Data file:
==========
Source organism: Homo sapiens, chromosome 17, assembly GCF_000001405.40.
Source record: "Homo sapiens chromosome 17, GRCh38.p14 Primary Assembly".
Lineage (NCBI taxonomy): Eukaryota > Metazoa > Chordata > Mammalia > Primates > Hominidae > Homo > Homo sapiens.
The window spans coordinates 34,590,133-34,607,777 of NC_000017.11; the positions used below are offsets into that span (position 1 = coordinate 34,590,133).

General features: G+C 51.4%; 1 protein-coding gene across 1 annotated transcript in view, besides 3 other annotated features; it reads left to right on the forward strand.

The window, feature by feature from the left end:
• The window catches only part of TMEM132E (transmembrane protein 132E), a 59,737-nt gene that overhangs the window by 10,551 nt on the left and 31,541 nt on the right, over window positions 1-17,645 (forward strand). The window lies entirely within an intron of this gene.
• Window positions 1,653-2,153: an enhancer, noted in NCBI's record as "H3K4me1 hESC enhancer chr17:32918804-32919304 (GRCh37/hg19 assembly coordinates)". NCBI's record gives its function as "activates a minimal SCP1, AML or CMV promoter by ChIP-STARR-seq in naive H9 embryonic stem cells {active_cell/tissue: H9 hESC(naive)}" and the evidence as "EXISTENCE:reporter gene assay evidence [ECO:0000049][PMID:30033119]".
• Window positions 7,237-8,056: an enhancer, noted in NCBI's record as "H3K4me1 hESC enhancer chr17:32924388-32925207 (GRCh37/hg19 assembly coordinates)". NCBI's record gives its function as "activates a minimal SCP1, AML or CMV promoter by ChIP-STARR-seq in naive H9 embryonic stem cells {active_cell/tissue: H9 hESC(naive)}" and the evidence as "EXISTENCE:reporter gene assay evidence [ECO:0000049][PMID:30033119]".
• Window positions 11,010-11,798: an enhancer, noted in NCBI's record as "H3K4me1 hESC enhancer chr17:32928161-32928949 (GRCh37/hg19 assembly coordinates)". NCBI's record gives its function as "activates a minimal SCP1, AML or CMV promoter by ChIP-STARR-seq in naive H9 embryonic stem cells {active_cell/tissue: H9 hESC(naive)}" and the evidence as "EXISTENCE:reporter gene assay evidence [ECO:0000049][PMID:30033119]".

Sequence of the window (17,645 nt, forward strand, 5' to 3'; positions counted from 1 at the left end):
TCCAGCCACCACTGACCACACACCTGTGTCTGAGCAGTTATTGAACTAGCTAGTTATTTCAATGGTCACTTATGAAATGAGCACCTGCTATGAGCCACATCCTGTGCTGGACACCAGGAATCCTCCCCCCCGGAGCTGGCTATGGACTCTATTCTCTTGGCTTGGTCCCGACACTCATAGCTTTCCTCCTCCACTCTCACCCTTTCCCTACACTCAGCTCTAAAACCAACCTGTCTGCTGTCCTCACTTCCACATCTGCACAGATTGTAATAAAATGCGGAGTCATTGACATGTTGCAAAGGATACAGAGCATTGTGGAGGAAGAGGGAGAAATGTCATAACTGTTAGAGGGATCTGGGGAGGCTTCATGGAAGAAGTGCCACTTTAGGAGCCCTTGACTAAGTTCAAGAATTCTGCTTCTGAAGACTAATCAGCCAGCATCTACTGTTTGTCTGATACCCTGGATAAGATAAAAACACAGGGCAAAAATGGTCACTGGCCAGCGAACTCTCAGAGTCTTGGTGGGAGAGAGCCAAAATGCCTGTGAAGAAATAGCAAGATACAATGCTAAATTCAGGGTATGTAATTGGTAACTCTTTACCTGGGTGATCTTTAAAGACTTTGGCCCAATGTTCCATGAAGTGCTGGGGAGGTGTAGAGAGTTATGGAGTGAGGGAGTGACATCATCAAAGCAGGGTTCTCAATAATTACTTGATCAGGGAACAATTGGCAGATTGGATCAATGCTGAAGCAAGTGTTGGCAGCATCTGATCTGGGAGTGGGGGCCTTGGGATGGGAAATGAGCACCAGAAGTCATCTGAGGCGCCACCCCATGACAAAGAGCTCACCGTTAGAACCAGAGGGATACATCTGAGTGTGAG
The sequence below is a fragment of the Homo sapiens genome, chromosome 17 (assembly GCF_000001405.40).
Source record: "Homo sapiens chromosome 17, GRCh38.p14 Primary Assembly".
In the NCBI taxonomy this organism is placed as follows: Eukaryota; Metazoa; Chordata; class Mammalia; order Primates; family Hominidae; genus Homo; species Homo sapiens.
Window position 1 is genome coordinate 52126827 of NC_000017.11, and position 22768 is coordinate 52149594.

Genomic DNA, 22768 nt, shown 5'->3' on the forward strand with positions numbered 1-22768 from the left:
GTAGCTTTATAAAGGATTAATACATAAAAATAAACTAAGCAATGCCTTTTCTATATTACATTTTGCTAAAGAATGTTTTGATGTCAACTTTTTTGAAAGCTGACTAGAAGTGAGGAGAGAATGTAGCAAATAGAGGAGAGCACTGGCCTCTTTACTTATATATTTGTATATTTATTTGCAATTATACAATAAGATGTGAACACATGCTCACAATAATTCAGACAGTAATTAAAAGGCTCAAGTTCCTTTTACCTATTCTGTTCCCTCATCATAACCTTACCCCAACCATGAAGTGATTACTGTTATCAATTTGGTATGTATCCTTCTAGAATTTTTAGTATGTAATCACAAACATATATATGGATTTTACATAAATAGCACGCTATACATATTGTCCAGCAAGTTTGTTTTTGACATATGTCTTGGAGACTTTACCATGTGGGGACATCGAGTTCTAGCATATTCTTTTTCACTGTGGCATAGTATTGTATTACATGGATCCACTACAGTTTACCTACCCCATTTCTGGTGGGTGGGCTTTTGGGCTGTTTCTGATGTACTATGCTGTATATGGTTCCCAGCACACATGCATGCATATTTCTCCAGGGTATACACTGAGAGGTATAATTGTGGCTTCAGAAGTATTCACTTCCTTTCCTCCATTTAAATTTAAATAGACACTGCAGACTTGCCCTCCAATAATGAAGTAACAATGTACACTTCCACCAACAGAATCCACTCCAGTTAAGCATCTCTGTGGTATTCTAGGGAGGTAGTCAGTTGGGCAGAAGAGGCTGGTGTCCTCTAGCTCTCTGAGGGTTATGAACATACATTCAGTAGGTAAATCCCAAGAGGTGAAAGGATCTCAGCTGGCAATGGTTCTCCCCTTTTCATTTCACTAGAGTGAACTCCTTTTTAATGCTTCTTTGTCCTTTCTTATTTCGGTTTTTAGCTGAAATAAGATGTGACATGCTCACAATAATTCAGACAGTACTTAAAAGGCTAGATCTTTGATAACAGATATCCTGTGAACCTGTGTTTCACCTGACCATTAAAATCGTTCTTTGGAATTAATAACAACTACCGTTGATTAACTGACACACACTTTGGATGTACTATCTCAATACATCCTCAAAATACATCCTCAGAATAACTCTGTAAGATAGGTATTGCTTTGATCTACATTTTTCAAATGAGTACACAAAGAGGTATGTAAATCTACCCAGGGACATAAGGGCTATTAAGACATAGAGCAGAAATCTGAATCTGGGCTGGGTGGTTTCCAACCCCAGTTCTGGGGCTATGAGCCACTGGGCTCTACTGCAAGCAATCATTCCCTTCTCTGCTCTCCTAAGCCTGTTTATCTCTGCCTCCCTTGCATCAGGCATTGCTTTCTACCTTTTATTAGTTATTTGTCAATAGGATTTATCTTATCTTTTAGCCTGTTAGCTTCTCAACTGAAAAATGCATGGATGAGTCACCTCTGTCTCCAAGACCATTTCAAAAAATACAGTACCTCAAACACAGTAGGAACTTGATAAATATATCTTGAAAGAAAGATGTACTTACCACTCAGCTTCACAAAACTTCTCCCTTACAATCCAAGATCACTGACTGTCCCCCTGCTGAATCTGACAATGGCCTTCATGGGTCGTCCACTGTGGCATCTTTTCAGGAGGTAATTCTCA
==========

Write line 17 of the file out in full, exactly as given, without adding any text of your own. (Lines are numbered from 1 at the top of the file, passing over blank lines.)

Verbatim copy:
Genomic DNA, 22768 nt, shown 5'->3' on the forward strand with positions numbered 1-22768 from the left: